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Correction of Patient Motion in C-Arm Cone-Beam CT Using 3D-2D Registration

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S Ouadah

S Ouadah*1, M Jacobson1 , JW Stayman1 , T Ehtiati2 , JH Siewerdsen1, (1) Johns Hopkins University, Baltimore, Maryland, (2) Siemens Medical Solutions USA, Inc., Hoffman Estates, Illinois


WE-AB-BRA-8 (Wednesday, August 3, 2016) 7:30 AM - 9:30 AM Room: Ballroom A

Purpose: Intraoperative C-arm cone-beam CT (CBCT) is subject to artifacts arising from patient motion during the fairly long (~5–20 s) scan times. We present a fiducial free method to mitigate motion artifacts using 3D-2D image registration that simultaneously corrects residual errors in geometric calibration.

Methods: A 3D-2D registration process was used to register each projection to DRRs computed from the 3D image by maximizing gradient orientation (GO) using the CMA-ES optimizer. The resulting rigid 6 DOF transforms were applied to the system projection matrices, and a 3D image was reconstructed via model-based image reconstruction (MBIR, which accommodates the resulting noncircular orbit). Experiments were conducted using a Zeego robotic C-arm (20 s, 200°, 496 projections) to image a head phantom undergoing various types of motion: 1) 5° lateral motion; 2) 15° lateral motion; and 3) 5° lateral motion with 10 mm periodic inferior-superior motion. Images were reconstructed using a penalized likelihood (PL) objective function, and structural similarity (SSIM) was measured for axial slices of the reconstructed images. A motion-free image was acquired using the same protocol for comparison.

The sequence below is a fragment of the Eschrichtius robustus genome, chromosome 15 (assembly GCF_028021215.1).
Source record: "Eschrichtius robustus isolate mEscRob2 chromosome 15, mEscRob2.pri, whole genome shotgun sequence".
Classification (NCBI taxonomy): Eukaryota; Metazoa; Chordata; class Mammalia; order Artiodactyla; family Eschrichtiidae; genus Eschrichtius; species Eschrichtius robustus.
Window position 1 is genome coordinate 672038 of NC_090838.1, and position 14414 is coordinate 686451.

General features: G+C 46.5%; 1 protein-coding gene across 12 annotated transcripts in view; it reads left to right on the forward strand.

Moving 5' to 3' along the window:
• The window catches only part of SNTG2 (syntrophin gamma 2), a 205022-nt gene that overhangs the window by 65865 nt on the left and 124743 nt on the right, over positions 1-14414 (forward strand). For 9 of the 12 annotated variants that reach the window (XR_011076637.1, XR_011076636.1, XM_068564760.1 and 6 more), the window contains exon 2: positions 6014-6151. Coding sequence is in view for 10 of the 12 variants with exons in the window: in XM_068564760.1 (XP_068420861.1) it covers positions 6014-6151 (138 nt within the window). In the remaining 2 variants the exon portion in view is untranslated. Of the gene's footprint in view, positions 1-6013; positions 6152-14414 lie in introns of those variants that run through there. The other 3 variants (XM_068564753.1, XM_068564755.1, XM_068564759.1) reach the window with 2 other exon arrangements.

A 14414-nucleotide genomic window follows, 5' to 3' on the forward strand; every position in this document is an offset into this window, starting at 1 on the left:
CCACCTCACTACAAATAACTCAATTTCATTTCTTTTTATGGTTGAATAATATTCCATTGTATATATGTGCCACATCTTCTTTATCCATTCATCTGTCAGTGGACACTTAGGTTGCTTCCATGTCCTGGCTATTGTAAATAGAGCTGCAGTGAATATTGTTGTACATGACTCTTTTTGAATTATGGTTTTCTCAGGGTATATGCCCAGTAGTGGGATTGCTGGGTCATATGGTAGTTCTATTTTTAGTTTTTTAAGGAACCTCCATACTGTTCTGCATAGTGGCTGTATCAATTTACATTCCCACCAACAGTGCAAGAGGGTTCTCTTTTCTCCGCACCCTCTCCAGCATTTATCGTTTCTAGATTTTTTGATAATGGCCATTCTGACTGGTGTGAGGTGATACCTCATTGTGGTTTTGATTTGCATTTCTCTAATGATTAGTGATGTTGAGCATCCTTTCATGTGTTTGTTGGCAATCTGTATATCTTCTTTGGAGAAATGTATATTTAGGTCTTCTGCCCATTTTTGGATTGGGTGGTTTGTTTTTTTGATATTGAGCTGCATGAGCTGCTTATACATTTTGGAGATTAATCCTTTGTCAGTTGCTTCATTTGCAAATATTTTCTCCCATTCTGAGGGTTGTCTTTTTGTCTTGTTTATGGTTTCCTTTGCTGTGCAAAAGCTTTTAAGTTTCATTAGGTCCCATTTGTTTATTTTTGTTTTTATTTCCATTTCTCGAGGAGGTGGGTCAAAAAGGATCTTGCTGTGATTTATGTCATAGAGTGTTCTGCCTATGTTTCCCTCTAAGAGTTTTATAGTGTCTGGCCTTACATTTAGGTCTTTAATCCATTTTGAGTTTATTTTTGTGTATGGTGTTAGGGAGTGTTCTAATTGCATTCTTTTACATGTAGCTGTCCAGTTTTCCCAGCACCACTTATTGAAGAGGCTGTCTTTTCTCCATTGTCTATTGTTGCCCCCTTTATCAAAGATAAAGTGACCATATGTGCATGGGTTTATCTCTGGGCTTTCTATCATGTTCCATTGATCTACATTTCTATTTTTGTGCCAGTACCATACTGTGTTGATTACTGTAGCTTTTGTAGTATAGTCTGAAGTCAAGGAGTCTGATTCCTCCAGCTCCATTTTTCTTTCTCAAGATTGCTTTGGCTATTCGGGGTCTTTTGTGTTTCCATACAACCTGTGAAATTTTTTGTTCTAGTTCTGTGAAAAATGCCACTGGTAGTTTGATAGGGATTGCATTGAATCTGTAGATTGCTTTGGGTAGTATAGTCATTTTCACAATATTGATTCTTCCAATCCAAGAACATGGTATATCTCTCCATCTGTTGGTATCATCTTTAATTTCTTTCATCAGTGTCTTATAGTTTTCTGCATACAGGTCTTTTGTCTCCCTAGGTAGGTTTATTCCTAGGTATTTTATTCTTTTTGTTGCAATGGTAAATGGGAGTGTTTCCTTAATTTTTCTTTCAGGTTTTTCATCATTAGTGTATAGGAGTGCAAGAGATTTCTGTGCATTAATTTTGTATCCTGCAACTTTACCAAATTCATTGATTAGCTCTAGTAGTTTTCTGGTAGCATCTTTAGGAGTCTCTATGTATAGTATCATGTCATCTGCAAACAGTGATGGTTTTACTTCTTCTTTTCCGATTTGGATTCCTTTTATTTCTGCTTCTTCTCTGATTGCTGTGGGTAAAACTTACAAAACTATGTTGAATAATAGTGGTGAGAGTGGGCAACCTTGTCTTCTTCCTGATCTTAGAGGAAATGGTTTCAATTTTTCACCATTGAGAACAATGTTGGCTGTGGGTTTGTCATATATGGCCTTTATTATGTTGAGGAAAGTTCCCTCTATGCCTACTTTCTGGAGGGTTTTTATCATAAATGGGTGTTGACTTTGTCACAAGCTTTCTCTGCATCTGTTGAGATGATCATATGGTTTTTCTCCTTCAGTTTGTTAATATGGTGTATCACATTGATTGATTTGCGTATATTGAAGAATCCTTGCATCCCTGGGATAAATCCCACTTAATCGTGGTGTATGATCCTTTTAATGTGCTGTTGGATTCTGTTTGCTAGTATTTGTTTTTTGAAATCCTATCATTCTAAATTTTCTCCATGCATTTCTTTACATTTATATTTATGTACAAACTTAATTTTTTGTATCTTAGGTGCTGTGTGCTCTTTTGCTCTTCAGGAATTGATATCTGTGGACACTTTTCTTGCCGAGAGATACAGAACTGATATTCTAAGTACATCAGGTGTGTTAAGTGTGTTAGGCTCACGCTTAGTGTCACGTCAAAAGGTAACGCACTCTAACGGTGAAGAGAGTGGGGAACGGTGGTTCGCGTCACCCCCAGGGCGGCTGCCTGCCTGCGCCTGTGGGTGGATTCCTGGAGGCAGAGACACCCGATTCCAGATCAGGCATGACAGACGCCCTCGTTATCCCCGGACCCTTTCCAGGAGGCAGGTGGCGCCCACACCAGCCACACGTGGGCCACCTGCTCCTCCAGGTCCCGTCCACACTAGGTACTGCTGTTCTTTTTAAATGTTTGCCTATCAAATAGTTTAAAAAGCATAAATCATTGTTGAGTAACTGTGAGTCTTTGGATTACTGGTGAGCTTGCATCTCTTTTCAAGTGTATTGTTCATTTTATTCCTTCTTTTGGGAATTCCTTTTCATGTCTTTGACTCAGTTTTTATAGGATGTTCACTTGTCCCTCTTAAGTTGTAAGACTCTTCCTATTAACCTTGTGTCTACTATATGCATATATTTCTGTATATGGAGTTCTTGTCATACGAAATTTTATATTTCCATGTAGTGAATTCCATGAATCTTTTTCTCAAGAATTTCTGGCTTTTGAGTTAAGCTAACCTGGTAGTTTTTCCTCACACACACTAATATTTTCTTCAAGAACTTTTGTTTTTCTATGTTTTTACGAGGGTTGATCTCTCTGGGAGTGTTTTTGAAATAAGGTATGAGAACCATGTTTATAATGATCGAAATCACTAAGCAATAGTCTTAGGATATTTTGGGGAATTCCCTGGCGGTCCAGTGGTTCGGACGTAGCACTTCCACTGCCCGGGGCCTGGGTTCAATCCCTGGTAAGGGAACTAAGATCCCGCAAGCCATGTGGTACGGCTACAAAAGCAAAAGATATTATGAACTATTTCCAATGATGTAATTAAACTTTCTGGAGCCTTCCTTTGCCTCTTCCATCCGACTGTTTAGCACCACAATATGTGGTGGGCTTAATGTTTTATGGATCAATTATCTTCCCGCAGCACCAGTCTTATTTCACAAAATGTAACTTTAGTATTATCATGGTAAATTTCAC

Results: There was significant improvement (p < 0.001) in the SSIM of the motion-corrected (MC) images compared to uncorrected images. The SSIM in MC-PL images was >0.99, indicating near identity to the motion-free reference. The point spread function (PSF) measured from a wire in the phantom was restored to that of the reference in each case.

Conclusion: The 3D-2D registration method provides a robust framework for mitigation of motion artifacts and is expected to hold for applications in the head, pelvis, and extremities with reasonably constrained operative setup. Further improvement can be achieved by incorporating multiple rigid components and non-rigid deformation within the framework. The method is highly parallelizable and could in principle be run with every acquisition.

Funding Support, Disclosures, and Conflict of Interest: Research supported by National Institutes of Health Grant No. R01-EB-017226 and academic-industry partnership with Siemens Healthcare (AX Division, Forcheim, Germany).

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